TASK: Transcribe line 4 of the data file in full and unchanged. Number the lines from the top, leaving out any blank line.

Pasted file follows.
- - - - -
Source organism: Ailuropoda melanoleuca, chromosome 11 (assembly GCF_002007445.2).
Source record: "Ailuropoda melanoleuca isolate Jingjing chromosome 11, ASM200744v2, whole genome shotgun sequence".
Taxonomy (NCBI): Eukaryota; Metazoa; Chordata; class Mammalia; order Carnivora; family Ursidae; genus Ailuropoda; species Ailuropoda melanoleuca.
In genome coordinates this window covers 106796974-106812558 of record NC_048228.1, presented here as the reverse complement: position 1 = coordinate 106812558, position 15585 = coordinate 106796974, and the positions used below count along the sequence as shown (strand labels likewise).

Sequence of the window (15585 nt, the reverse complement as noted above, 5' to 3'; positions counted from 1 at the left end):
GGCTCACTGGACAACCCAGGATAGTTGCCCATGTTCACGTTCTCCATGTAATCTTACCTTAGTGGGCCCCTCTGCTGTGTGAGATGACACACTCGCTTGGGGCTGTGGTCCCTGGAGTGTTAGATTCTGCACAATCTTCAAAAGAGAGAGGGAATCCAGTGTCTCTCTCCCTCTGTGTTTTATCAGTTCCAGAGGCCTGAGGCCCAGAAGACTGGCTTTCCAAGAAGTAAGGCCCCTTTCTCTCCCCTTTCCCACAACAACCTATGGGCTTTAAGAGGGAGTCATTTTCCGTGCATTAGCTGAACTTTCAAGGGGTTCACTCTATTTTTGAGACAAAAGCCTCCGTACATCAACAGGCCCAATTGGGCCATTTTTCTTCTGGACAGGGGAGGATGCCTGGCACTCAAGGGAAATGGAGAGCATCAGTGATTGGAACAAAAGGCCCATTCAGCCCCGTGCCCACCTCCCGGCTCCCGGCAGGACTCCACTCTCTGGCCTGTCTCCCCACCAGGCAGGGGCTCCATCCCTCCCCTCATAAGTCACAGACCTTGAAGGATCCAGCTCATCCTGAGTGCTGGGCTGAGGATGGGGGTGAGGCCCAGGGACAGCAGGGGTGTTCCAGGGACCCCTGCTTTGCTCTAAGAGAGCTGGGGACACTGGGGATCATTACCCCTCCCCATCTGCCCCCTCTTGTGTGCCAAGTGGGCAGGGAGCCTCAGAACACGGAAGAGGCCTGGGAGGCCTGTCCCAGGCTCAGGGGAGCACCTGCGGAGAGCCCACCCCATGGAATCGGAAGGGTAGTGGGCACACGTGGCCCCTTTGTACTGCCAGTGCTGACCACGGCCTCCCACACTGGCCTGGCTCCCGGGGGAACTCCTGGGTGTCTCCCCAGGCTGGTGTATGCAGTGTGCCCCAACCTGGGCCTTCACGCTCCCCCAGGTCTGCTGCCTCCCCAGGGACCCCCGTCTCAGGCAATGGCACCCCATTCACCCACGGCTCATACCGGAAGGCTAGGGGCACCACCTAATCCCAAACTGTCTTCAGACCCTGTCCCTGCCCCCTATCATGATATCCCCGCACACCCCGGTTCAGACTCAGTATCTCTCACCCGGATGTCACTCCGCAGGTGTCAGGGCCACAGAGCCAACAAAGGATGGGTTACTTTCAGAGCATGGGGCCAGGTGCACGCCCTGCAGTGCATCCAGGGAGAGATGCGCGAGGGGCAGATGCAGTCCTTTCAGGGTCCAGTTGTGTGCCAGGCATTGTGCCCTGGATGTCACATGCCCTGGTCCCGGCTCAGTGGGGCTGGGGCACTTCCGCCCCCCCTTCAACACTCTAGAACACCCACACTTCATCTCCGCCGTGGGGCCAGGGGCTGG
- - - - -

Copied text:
In genome coordinates this window covers 106796974-106812558 of record NC_048228.1, presented here as the reverse complement: position 1 = coordinate 106812558, position 15585 = coordinate 106796974, and the positions used below count along the sequence as shown (strand labels likewise).